[Ads-l] =?UTF-8?Q?=E2=80=9Cdown_to_the_brass=E2=80=9D=3B_?=Billy Birch, Burch; tacks

Dan Goncharoff thegonch at GMAIL.COM
Thu Dec 31 16:50:24 UTC 2020

I remember the earlier conversation about "brass" and its maritime context.
It makes me wonder if a reference to "brass tacks" is a way of talking
about spending more than necessary for a government project, with the
presumption that a politician or his cronies get the benefit.

On Thu, Dec 31, 2020 at 9:27 AM Peter Reitan <pjreitan at hotmail.com> wrote:

> Brass as money is consistent with some "brass tacks" usage in New Orleans
> from the period.
> There are a number of late 1860s-early 1870s uses in New Orleans.  I had
> noticed them before, and could never quite decipher the intended imagery or
> meaning.
> There are references to "Brass Tacks" politicians, and some "down to brass
> tacks" comments. Some, if I recall, related to contracts for public
> buildings.
> Coincidentally, just yesterday, I was looking a "brass tacks" and ran
> across an example from 1871 that may shed some light on it.  It referred to
> a corupt politician asking whether there were any "brass tacks" contained
> in some spending bill. The context seemed to suggest that the "brass tacks"
> referred to money or expenditures that would benefit the politician.
> https://www.newspapers.com/clip/66393797/the-ouachita-telegraph/
> ________________________________
> From: American Dialect Society <ADS-L at LISTSERV.UGA.EDU> on behalf of
> Stephen Goranson <goranson at DUKE.EDU>
> Sent: Thursday, December 31, 2020 5:58:30 AM
> Subject: “down to the brass”; Billy Birch, Burch; tacks
> ---------------------- Information from the mail header
> -----------------------
> Sender:       American Dialect Society <ADS-L at LISTSERV.UGA.EDU>
> Poster:       Stephen Goranson <goranson at DUKE.EDU>
> Subject:      =?Windows-1252?Q?=93down_to_the_brass=94=3B_?=Billy Birch,
> Burch;
>               tacks
> -------------------------------------------------------------------------------
> The three items in the subject may be related, though (a) is rarely
> conside=
> red (given searching at some usual suspects, Peter=92s blog, etc.), (b) is
> =
> obscure, and the (c) lacks consensus. Together, possibly, they may become
> a=
>  bit clearer.
> a) Previously on ads-l [1] I mentioned three uses of a phrase possibly
> rela=
> ted to =93down to brass tacks,=94 and here I add an antedating:
> 1856 =93Suppose we come right down to the brass and admit=85.=94 Weekly
> Wis=
> consin Patriot [Madison; AmHistN] Sept. 13, 1856, 1/3.
> 1858 =93=85we have talked all around the question, and he thought it was
> ti=
> me to come right down to the brass.=94
> 1861 =93If Jo Bows came down to the brass of the matter, he would say,
> they=
>  were more so.=94
> 1867 =93To come right down to the brass of the matter=85.=94
> Now, all four of these texts in context, it can at least be argued, relate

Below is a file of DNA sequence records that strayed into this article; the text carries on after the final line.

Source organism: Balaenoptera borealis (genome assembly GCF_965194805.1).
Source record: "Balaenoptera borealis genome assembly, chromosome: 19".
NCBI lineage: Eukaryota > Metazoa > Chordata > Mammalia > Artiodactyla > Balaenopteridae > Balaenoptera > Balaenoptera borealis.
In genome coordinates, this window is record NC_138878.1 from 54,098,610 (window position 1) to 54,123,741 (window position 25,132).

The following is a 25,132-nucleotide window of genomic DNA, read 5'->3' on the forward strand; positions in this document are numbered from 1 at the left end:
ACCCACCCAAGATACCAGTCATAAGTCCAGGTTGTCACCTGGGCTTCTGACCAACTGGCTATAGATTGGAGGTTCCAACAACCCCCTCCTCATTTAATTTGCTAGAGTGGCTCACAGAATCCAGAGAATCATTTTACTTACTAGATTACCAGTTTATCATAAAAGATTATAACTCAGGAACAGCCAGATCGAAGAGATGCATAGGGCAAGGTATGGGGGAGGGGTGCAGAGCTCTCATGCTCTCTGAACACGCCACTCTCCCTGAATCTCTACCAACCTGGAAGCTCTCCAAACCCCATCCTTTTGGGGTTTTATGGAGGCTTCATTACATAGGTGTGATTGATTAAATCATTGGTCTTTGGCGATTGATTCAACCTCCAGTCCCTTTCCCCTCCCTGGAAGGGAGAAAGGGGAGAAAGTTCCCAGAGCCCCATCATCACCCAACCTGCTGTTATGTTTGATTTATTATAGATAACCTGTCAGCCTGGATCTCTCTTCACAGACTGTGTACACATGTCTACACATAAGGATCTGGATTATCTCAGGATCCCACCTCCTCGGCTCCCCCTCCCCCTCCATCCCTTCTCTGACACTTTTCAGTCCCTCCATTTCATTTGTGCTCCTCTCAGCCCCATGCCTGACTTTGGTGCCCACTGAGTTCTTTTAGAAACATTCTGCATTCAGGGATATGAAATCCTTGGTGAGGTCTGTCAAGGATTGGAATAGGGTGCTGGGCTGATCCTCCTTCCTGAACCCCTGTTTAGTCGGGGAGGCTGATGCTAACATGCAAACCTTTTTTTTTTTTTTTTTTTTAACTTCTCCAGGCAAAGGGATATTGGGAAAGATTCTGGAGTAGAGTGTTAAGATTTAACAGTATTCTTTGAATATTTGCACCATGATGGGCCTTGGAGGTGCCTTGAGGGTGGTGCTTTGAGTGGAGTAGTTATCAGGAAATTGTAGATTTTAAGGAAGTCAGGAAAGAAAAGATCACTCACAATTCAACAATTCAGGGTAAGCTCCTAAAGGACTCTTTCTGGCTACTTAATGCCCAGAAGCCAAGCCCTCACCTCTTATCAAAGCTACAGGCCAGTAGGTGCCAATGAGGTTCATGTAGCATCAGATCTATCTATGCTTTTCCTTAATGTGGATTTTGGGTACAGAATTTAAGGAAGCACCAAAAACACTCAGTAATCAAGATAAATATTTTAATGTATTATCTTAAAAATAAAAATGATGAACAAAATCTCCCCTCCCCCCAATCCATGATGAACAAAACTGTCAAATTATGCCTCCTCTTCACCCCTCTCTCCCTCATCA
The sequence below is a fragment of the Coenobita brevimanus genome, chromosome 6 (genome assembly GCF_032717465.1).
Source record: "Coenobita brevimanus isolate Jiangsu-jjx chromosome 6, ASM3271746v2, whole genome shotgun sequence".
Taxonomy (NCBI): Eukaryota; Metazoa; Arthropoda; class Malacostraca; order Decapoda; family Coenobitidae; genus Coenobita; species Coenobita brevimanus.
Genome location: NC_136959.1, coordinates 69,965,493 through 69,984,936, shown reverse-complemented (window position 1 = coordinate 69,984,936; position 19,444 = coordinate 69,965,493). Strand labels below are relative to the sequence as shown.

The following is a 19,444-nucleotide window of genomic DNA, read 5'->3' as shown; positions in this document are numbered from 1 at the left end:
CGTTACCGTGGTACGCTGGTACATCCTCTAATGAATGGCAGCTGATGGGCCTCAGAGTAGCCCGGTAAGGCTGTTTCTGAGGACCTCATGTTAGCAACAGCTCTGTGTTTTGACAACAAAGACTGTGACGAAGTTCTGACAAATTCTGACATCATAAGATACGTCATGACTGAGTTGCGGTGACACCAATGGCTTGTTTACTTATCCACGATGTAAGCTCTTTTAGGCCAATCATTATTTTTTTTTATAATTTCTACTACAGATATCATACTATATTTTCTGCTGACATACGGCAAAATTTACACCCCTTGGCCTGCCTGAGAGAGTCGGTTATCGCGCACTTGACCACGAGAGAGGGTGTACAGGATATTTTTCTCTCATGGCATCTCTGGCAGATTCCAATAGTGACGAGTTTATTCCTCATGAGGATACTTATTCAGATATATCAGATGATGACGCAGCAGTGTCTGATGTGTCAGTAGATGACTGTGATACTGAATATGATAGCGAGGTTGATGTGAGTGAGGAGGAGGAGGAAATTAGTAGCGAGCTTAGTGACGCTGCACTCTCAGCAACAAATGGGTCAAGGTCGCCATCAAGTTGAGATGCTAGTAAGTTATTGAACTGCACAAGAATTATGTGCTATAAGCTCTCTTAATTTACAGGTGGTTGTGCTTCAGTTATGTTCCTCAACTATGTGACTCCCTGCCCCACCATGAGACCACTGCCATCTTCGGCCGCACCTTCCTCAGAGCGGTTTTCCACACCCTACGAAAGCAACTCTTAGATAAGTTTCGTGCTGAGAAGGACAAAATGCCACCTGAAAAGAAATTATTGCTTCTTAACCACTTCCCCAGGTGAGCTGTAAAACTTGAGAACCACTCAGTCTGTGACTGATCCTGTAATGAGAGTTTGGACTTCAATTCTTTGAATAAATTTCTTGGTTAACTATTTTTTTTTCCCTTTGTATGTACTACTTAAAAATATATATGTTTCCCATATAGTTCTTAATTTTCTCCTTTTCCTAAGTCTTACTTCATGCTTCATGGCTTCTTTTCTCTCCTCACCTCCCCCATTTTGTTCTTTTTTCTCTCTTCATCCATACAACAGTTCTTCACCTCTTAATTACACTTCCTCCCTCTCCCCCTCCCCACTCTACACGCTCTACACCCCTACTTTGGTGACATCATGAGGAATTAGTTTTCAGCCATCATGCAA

> =
> to money. So, maybe, though not yet certainly, brass here meant money.  In
> =
> any case reference to the concrete not theoretical.
> b) A 1862 book, Billy Birch=92s Ethiopian Melodist (NY) has a silly
> mocking=
>  minstrel poem. The book is available in full [2], should anyone care to
> sa=
> mple its texts in hope of clarifying the weird poem=92s setting. Billy
> Birc=
> h is apparently (?) the stage name of William R. Garrison (1831-1897), but
> =
> it is often also spelled =93Billy Burch.=94
> On page 33=97I don=92t even want to type out the so-called =93Plantation
> So=
> ng and Dance=94:
> =93=85and den come down wid de brass tacks.=94
> 1862 (b) so far is earlier than item (c); and item (a) is so far also
> earli=
> er than item (c).
> But wait, there=92s more. In San Francisco Evening Bulletin of October 1,
> 1=
> 859 [AHN] 1/8 =93Billy Birch=92s Minstrels under the management of Billy
> Bi=
> rch=94 offer a =93Budget of Comicalities,=94 one of which is =93Brass
> Tacks=
> .=94
> c) 1863, as far as I know, is the earliest cited (reportedly by Fred
> Shapir=
> o, though the archive search seems hit or miss) of many uses of =93come
> dow=
> n to the brass tacks=92 (and variants).
> Among the remaining questions: why did some in effect apologize for using
> w=
> hat they considered a low register phrase? And did Billy Birch/Burch
> presen=
> t his act in Texas?
> [1]
>  http://listserv.linguistlist.org/pipermail/ads-l/2015-April/136667.html
> [2] Since the URL did not copy properly, at
> https://catalog.hathitrust.org/
> search title =93Ethiopian Melodist=94
> Stephen Goranson
> http://people.duke.edu/~goranson/
> Stephen Goranson's Home Page - Duke University<
> http://people.duke.edu/~gora=
> nson/ <http://people.duke.edu/~gora=nson/>>
> Stephen Goranson. goranson "at" duke "dot" edu. Jannaeus.pdf. My paper on
> t=
> he history of Alexander Jannaeus as the Qumran- and Essene-view "Wicked
> Pri=
> est" and Judah the Essene as the "Teacher of Righteousness" (3 August 2005
> =
> [revised 12 January 2006]; 34 pages), "Jannaeus, His Brother Absalom, and
> J=
> udah the Essene ". Dura-Europos.pdf "7 vs. 8: The Battle Over the Holy Day
> =
> at Dura-Europos"
> people.duke.edu
> ------------------------------------------------------------
> The American Dialect Society - http://www.americandialect.org
> ------------------------------------------------------------
> The American Dialect Society - http://www.americandialect.org

The American Dialect Society - http://www.americandialect.org

More information about the Ads-l mailing list